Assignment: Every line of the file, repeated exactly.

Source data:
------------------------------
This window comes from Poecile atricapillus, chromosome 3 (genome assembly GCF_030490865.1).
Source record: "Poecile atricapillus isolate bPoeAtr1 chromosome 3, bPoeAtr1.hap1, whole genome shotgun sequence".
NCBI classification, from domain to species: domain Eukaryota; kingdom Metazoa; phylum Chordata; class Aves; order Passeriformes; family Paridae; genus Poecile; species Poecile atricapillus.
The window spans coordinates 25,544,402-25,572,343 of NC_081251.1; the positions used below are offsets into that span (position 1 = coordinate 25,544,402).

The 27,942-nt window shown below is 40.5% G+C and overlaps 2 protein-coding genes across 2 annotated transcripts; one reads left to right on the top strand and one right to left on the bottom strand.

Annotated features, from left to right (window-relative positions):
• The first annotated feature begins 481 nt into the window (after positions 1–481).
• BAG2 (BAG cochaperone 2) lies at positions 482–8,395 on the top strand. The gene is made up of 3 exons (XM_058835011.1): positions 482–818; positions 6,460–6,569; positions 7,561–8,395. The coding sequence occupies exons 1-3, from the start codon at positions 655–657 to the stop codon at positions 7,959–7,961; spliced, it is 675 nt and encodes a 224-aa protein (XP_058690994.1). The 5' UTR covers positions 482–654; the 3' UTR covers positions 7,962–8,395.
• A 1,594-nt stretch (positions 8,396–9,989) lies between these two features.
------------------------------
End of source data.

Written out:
This window comes from Poecile atricapillus, chromosome 3 (genome assembly GCF_030490865.1).
Source record: "Poecile atricapillus isolate bPoeAtr1 chromosome 3, bPoeAtr1.hap1, whole genome shotgun sequence".
NCBI classification, from domain to species: domain Eukaryota; kingdom Metazoa; phylum Chordata; class Aves; order Passeriformes; family Paridae; genus Poecile; species Poecile atricapillus.
The window spans coordinates 25,544,402-25,572,343 of NC_081251.1; the positions used below are offsets into that span (position 1 = coordinate 25,544,402).

The 27,942-nt window shown below is 40.5% G+C and overlaps 2 protein-coding genes across 2 annotated transcripts; one reads left to right on the top strand and one right to left on the bottom strand.

Annotated features, from left to right (window-relative positions):
• The first annotated feature begins 481 nt into the window (after positions 1–481).
• BAG2 (BAG cochaperone 2) lies at positions 482–8,395 on the top strand. The gene is made up of 3 exons (XM_058835011.1): positions 482–818; positions 6,460–6,569; positions 7,561–8,395. The coding sequence occupies exons 1-3, from the start codon at positions 655–657 to the stop codon at positions 7,959–7,961; spliced, it is 675 nt and encodes a 224-aa protein (XP_058690994.1). The 5' UTR covers positions 482–654; the 3' UTR covers positions 7,962–8,395.
• A 1,594-nt stretch (positions 8,396–9,989) lies between these two features.